“Driven by the challenge of creating increased organizational relevance, over the past nine years Tim has led a complete transformation of United Way’s operating model,” Spiker said. “The old way of providing charitable service was to serve as a clearing house for charitable donations from employer campaigns to worthy agencies in the community. While there still exists a role for those services, the new operating model has a much more substantial role in directly addressing those issues identified as being the most pressing within Tarrant County, and sometimes the most complex.”

In 2010, UWTC partnered with more than 100 organizations, city and county governments, churches, school districts, colleges and universities, businesses, community leaders and volunteers on a mission to improve Tarrant County in the areas of education, income and health. These impact areas use evidence-based programs. Through milestones the nonprofit calls Bold Goals, UWTC seeks to make a measureable impact by the year 2020.

At the mid-way point of its impact work, UWTC has helped the community meet such goals as boosting the graduation rates among the most “at risk” students, helping more than 11,600 people improve their financial stability, and reducing the hospitalization incidence and length of stay for those who suffer from chronic health conditions such as diabetes.

“All of these issues are thorny to solve, and the United Way, working with a network of agencies, has really made progress at fundamentally improving the quality of life for those it touches,” Spiker said. “Tim has led the team who tirelessly worked to make these enhancements come to life over many years. The work is not done, but the vision is in place, and United Way has already changed thousands of lives in the community for the better.”

Another visionary change McKinney has made is the establishment in 2015 of the new position of executive vice president/chief operations and development officer, a role taken by TD Smyers, the former CEO of the American Red Cross, North Texas Region. Recently, longtime Fort Worth businesswoman Leah King was appointed senior vice president of development at United Way of Tarrant County.

Along with establishing new programs, including Kernel, a social innovation fund, McKinney encourages United Way employees to do community service through volunteering. Under his leadership, the agency has instituted a policy that allows employees to volunteer during regular working hours up to eight hours per calendar quarter.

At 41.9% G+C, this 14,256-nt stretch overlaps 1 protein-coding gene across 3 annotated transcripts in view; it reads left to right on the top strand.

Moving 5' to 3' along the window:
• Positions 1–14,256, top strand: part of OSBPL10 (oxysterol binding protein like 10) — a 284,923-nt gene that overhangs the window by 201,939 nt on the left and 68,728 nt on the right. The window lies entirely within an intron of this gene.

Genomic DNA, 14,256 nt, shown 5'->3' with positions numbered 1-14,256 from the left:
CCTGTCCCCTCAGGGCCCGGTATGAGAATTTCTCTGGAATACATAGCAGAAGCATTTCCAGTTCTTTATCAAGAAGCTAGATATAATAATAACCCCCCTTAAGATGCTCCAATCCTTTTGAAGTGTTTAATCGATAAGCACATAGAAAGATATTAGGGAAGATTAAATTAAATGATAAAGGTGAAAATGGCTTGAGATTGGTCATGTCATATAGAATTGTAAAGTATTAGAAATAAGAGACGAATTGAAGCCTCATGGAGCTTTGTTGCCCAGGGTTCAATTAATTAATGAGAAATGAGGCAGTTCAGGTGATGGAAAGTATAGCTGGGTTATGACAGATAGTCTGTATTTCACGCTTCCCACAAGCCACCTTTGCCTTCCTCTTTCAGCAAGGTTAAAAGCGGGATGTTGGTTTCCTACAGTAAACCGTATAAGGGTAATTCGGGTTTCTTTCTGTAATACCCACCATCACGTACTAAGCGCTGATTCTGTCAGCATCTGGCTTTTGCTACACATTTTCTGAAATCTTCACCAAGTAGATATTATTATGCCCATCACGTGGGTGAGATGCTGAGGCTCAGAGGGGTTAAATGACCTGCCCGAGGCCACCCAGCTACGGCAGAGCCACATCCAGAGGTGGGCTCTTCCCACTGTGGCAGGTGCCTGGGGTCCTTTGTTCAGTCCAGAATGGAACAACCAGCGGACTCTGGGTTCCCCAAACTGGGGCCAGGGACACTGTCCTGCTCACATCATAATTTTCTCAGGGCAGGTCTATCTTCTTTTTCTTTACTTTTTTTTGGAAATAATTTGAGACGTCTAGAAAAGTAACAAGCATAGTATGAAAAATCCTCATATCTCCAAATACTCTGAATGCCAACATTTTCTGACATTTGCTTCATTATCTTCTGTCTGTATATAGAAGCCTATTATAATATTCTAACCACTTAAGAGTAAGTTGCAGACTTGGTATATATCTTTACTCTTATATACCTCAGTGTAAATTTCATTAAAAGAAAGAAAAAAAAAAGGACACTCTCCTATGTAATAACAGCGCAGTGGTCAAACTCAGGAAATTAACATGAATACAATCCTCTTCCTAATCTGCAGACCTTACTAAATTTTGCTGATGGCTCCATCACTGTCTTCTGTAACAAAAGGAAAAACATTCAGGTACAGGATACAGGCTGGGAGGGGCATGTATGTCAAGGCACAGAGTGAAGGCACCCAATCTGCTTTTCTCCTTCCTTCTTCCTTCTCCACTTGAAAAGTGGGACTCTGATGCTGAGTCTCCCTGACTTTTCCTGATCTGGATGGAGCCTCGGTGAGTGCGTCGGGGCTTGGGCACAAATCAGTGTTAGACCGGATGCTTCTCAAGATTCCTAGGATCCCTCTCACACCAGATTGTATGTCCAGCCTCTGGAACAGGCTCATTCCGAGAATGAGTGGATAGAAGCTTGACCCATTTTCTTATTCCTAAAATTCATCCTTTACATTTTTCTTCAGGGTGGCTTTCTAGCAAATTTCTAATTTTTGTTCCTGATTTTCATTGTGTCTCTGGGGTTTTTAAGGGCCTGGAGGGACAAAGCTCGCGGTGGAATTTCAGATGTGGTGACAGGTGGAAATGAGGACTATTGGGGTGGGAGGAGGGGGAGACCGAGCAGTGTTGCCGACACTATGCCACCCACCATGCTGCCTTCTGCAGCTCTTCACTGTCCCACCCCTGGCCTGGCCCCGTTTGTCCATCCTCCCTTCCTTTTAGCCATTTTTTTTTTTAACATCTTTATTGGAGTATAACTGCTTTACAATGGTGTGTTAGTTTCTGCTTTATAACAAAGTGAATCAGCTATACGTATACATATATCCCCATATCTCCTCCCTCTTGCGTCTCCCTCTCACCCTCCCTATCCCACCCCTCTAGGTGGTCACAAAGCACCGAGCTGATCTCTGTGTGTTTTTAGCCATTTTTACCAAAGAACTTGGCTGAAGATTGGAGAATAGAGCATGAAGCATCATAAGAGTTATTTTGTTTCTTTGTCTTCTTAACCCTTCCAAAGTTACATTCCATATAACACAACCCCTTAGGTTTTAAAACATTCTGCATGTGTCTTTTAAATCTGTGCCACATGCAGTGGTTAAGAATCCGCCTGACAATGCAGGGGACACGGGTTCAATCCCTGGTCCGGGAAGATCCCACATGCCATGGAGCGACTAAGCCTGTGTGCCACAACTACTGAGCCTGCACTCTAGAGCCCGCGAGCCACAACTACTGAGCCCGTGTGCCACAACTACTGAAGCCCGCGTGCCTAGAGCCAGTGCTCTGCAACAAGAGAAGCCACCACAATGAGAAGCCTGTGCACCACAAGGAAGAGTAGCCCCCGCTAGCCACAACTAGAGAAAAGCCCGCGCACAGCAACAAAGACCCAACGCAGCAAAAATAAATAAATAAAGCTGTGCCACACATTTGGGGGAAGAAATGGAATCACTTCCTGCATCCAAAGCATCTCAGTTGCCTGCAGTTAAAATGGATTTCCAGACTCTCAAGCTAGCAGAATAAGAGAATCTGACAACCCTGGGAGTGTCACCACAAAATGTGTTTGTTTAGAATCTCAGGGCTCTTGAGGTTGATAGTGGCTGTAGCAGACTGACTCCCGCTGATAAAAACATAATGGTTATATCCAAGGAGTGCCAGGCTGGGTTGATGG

McKinney sets the example. His current community board involvement includes Performing Arts Fort Worth Inc., United Ways of Texas, Workforce Solutions of Tarrant County, The Exchange Club, the Blue Zones Project, the Capital Improvement Program Citizens Oversight Committee of the Fort Worth Independent School District, Continuum of Care and Tarrant Churches Together.

Past board involvement has included Botanical Research Institute of Texas, Baylor All Saints Medical Centers, Fort Worth Chamber of Commerce, Fort Worth Symphony Orchestra, Van Cliburn Foundation, James L. West Presbyterian Special Care Center, Texas Christian University College of Education, Chancellor’s Advisory Council at TCU, Fort Worth Museum of Science and History, Fort Worth Arts Council and the Rotary Club of Fort Worth.

“Tim is an exceptional community leader and all you could ask for in a partner to the many organizations in our community that United Way brings together,” said Tarrant County Judge Glen Whitley. “He understands that collaboration is the great strength of our Tarrant County community and he has made it easier for us all to work together. Tarrant County and Texas are thankful for people like Tim, who give so much of their time and energy to make our community a better place to live, work and raise our families.”

McKinney and his wife, Ann, have two adult children.